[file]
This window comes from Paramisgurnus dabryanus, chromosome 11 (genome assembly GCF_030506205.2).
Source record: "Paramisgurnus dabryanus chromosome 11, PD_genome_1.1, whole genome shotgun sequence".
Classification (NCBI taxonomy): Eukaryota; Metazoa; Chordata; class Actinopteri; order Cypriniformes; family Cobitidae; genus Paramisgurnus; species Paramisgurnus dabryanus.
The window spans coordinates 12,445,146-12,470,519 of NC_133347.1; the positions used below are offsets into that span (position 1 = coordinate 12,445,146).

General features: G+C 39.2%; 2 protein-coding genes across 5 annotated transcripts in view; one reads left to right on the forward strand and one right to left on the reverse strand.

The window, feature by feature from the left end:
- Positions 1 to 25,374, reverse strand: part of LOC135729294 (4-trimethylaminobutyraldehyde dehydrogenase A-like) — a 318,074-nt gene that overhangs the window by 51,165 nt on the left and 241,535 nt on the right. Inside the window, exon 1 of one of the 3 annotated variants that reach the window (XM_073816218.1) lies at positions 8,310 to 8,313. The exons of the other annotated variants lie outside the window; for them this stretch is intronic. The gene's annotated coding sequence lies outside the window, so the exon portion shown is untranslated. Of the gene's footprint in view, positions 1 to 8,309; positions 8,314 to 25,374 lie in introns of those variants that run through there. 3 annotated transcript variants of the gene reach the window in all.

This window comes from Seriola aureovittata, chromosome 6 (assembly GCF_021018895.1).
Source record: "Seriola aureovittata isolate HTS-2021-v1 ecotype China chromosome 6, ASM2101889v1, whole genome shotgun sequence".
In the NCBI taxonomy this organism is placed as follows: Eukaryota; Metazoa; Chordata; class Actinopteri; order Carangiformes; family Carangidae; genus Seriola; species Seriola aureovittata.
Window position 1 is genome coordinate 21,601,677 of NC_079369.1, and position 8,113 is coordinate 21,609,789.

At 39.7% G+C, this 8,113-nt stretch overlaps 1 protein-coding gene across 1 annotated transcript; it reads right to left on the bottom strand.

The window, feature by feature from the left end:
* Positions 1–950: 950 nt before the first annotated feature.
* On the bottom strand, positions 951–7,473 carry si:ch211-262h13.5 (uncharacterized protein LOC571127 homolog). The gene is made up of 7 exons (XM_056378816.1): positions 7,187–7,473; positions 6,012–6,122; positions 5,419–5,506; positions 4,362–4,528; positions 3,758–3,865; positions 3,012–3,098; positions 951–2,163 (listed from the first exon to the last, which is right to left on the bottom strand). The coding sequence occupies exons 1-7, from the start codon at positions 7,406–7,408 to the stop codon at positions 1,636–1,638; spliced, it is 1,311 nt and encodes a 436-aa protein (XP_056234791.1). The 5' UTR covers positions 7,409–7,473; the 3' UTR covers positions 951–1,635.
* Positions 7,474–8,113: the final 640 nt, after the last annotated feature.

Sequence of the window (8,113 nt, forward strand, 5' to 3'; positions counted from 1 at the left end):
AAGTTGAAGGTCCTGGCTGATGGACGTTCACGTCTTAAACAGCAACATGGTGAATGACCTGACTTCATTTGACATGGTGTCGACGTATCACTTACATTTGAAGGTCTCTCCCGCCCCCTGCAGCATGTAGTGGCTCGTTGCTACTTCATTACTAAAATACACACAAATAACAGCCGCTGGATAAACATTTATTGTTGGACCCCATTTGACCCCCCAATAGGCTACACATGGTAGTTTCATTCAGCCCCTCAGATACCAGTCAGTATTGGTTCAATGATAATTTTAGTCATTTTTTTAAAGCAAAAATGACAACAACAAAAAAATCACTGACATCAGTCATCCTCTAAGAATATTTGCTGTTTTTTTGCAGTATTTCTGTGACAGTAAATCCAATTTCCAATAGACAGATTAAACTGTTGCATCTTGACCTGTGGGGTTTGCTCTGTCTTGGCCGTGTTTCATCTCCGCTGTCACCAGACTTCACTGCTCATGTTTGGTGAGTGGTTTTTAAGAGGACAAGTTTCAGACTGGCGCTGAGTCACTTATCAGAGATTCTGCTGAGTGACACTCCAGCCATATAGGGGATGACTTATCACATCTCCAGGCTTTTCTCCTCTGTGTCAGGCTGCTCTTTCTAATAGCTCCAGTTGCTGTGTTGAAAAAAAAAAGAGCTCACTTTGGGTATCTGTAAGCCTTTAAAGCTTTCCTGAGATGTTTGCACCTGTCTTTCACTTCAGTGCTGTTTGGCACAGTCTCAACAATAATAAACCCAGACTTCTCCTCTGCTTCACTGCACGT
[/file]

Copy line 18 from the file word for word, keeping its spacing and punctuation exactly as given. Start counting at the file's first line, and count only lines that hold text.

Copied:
AAGTTGAAGGTCCTGGCTGATGGACGTTCACGTCTTAAACAGCAACATGGTGAATGACCTGACTTCATTTGACATGGTGTCGACGTATCACTTACATTTGAAGGTCTCTCCCGCCCCCTGCAGCATGTAGTGGCTCGTTGCTACTTCATTACTAAAATACACACAAATAACAGCCGCTGGATAAACATTTATTGTTGGACCCCATTTGACCCCCCAATAGGCTACACATGGTAGTTTCATTCAGCCCCTCAGATACCAGTCAGTATTGGTTCAATGATAATTTTAGTCATTTTTTTAAAGCAAAAATGACAACAACAAAAAAATCACTGACATCAGTCATCCTCTAAGAATATTTGCTGTTTTTTTGCAGTATTTCTGTGACAGTAAATCCAATTTCCAATAGACAGATTAAACTGTTGCATCTTGACCTGTGGGGTTTGCTCTGTCTTGGCCGTGTTTCATCTCCGCTGTCACCAGACTTCACTGCTCATGTTTGGTGAGTGGTTTTTAAGAGGACAAGTTTCAGACTGGCGCTGAGTCACTTATCAGAGATTCTGCTGAGTGACACTCCAGCCATATAGGGGATGACTTATCACATCTCCAGGCTTTTCTCCTCTGTGTCAGGCTGCTCTTTCTAATAGCTCCAGTTGCTGTGTTGAAAAAAAAAAGAGCTCACTTTGGGTATCTGTAAGCCTTTAAAGCTTTCCTGAGATGTTTGCACCTGTCTTTCACTTCAGTGCTGTTTGGCACAGTCTCAACAATAATAAACCCAGACTTCTCCTCTGCTTCACTGCACGT